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People living along Pigeon Creek know what can happen when heavy rains hit the strip-mined mountains of Appalachia: They’ve seen their homes torn apart by flash flooding, and some barely made it out alive. New research shows that the risk of extreme rainfall is rising in the region as the planet warms, and that one of the highest-risk watersheds is also one of the most heavily mined.
Appalachia’s Strip-Mined Mountains Face a Growing Climate Risk: Flooding
BY: JAMES BRUGGERS
A new analysis of satellite images shows how the area of West Virginia with the most strip-mine damage is also the most susceptible to increased stream flow as the planet warms.Read More
U.S. Suspends More Oil and Gas Leases Over What Could Be a Widespread Problem
BY: NICHOLAS KUSNETZ
The Trump administration’s relentless push to expand fossil fuel production on federal lands is hitting a new snag: its own refusal to consider the climate impacts of development.Read More
Bloomberg Is a Leader on Climate Action. So Why Aren’t Activists Excited about a Presidential Bid?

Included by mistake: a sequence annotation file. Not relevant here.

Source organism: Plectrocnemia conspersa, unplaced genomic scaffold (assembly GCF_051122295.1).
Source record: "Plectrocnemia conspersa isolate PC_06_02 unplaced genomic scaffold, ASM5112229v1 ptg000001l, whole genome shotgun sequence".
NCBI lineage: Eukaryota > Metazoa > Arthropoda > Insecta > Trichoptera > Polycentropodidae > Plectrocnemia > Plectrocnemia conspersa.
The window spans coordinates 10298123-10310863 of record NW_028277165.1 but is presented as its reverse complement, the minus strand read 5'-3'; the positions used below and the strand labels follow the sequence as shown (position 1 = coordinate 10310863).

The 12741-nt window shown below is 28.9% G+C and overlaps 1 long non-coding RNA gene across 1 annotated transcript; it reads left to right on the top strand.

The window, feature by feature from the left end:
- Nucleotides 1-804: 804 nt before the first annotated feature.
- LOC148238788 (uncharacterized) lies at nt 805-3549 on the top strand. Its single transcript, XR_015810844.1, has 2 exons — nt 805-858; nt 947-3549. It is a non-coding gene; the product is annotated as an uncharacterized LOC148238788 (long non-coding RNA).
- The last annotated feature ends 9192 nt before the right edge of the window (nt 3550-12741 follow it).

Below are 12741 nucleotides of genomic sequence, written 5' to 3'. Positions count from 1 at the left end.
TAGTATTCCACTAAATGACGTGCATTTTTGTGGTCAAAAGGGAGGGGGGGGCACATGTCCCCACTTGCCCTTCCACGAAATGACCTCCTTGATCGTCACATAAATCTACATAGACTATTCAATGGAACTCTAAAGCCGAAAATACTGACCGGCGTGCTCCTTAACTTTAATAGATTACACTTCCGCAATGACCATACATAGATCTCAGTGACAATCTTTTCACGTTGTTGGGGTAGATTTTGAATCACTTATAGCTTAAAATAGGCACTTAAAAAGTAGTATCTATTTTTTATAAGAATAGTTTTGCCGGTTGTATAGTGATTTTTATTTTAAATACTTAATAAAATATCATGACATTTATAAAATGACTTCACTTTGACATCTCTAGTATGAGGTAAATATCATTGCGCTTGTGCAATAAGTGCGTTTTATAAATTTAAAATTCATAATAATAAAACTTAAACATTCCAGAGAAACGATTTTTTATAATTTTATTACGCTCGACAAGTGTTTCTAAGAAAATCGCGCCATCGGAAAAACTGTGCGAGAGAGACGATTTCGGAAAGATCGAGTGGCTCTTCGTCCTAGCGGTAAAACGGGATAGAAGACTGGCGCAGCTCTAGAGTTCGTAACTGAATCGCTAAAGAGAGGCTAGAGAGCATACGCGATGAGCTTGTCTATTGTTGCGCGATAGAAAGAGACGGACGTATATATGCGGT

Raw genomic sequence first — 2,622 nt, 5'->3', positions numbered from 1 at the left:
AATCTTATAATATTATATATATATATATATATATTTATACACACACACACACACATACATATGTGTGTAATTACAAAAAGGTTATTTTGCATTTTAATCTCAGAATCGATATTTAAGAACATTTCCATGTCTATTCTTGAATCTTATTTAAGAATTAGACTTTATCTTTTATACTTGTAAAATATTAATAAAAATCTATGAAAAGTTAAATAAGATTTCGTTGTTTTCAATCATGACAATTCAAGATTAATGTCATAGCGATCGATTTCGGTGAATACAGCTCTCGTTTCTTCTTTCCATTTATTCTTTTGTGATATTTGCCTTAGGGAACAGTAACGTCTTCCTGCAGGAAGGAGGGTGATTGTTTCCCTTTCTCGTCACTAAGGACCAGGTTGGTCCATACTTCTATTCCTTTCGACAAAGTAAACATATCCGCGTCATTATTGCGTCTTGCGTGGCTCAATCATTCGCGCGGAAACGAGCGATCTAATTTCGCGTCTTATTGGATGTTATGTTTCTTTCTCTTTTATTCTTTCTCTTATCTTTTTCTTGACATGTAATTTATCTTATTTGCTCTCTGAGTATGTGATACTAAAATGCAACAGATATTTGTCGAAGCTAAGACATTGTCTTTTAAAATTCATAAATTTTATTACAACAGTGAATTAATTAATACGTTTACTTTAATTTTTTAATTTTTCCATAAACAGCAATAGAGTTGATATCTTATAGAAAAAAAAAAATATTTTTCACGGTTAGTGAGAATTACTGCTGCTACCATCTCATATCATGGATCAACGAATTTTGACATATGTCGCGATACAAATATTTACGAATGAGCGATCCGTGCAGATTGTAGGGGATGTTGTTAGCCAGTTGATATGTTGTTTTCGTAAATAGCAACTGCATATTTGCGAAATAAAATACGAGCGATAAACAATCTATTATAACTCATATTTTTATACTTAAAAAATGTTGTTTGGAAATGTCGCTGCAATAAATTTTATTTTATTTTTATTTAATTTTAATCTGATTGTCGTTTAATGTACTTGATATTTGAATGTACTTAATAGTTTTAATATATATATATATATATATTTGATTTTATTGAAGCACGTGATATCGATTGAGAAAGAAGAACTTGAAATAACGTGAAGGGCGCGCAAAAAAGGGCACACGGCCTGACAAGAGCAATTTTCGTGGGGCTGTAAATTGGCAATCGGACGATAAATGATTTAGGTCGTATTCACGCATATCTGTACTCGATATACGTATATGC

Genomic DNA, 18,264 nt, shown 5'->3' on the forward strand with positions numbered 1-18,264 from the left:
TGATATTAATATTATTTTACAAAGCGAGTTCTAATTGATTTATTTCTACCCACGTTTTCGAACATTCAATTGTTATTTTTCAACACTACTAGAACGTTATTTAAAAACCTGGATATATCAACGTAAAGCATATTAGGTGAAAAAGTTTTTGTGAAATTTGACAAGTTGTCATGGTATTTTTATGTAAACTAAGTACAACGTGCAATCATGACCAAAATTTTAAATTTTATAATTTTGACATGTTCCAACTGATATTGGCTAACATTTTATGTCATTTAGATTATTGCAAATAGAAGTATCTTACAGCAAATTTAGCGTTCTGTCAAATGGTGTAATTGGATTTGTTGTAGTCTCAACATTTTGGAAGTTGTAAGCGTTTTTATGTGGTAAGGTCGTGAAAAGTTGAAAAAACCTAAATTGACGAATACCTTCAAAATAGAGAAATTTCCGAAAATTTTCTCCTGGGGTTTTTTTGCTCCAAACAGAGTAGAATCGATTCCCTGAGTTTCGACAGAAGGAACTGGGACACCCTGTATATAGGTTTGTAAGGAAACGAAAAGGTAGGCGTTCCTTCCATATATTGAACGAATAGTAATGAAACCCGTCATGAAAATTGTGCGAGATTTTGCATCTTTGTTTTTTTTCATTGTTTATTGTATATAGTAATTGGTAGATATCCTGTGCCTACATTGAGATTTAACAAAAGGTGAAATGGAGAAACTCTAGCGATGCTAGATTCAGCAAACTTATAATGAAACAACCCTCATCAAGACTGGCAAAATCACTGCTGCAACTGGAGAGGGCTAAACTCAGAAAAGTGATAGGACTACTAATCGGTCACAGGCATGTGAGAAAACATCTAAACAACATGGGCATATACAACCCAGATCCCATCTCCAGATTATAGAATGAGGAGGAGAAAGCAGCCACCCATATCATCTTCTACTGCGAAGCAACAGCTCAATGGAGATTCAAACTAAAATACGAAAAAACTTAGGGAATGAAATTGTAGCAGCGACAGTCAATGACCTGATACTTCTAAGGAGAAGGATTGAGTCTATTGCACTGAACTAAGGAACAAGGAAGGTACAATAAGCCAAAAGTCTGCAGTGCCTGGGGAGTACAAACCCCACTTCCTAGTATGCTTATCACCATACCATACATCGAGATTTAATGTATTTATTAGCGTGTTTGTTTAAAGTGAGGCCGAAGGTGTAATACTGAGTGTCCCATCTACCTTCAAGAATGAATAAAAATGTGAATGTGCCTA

BY: MARIANNE LAVELLE
He isn’t saying he’s running yet, but Michael Bloomberg just filed papers with the FEC for a possible candidacy. Why aren’t climate advocates more excited?Read More
Can America’s First Floating Wind Farm Help Open Deeper Water to Clean Energy?
BY: KRISTOFFER TIGUE
Floating wind turbines could be spinning off Maine’s coast by 2022, and serving as a model for other states with deep waters and deep local opposition.Read More
“After they striped the mountain down, there was nothing left to catch the water.”
—James Holbrook, whose West Virginia home in a valley below strip-mined mountains has been flooded.